Utah joins in celebrating King's 'I Have a Dream' speech
At precisely 1 p.m. Wednesday, the sound of ringing bells at the Utah Capitol and in other states commemorated Martin Luther King's "I Have a Dream" speech that, 50 years ago, inspired millions of Americans to join in the crusade for civil rights.
At the celebration, the Rev. France Davis, of Calvary Baptist Church, told the crowd that he vividly remembers the day he saw the march in Washington, D.C., at 16. He was on a bus passing through when he "stumbled upon the fact that a march was being held" and joined in.
"I have great memories of it," Davis said. "Bored to death until Dr. King stood up. Unlike everyone else's speeches, which were sort of humdrum, his was exciting and exhilarating.
"It wasn't so much what he said, but the way he said it," Davis said.
"His rhythm, his charisma, just his delivery. There was something about his voice that was soothing and touching."
Still, he said, that while the necessary legal and electoral politics work has been done, "we still have problems with the attitudes by Americans ... and how we get people to accept and appreciate and celebrate our differences."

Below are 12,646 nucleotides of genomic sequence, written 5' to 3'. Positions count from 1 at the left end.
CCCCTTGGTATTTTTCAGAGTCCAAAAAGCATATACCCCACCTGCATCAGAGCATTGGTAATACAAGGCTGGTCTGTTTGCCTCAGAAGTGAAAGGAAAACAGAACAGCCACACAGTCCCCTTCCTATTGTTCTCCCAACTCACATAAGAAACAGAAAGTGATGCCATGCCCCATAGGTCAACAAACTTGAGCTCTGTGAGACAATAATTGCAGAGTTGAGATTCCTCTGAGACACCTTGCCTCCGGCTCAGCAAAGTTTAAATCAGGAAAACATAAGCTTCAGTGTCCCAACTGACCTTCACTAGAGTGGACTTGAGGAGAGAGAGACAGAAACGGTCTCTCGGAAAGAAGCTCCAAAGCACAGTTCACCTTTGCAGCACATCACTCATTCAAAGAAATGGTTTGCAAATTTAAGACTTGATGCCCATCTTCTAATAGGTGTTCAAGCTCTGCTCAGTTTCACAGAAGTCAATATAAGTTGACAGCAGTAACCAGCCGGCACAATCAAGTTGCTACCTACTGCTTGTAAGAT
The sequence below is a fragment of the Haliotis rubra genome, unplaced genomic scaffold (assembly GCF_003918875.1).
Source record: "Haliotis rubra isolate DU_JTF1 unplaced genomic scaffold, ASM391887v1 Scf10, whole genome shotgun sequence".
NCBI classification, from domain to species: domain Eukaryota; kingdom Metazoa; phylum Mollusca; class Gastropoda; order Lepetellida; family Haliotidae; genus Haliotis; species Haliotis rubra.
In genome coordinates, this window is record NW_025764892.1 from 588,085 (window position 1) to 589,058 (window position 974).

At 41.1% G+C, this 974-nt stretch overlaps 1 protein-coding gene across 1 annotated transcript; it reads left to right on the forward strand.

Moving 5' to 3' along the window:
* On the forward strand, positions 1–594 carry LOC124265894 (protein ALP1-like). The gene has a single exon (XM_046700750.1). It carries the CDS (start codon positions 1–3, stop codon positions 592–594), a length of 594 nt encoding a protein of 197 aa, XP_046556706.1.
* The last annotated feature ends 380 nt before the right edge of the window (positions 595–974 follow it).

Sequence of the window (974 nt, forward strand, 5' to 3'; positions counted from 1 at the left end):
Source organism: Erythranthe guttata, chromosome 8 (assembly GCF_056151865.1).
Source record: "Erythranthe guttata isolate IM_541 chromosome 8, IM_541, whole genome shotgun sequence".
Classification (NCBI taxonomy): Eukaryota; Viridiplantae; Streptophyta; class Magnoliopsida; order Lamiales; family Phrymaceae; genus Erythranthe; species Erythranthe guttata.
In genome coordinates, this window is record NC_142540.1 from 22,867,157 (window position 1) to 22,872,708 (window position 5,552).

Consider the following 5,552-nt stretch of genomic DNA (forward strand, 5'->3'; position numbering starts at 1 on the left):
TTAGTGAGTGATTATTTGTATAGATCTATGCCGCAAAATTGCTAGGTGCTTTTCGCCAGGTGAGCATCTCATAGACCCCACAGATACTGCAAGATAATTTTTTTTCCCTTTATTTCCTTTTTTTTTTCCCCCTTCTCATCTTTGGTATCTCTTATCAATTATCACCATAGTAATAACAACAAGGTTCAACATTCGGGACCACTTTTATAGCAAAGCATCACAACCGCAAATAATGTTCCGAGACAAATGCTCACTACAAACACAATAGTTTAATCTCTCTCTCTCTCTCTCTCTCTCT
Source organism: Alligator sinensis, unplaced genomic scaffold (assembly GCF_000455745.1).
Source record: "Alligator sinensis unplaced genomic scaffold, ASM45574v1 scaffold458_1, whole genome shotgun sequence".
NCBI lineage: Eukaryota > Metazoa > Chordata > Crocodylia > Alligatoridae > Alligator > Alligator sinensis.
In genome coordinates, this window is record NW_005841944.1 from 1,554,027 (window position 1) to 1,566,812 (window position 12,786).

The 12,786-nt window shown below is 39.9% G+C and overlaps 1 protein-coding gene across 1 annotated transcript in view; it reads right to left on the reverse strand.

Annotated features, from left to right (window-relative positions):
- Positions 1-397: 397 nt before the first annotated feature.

As for President Barack Obama, Davis said he'd like to see him "speak out more on these controversial racial and cultural issues. Perhaps it would make a greater difference. But our own governor and local leaders could speak out more, too."
Gov. Gary Herbert called the 1963 march "the biggest march for freedom in the history of the world" that should remind Americans that more work must be done in the next 50 years in what he called "the fierce urgency of now."
Herbert also reauthorized the Utah Martin Luther King Jr. Civil Rights Commission.
The commemoration, which lasted about 40 minutes under a blue sky, white clouds and a half moon, featured the Calvary Baptist Choir singing "Amazing Grace" and "This Little Light of Mine" and a tender rendition of "We Shall Overcome."
As the crowd of about 200 left the Capitol, spectator Doriena Lee acknowledged the nation has come a long way in the past 50 years.
"But," she said, "there's still a long way to go."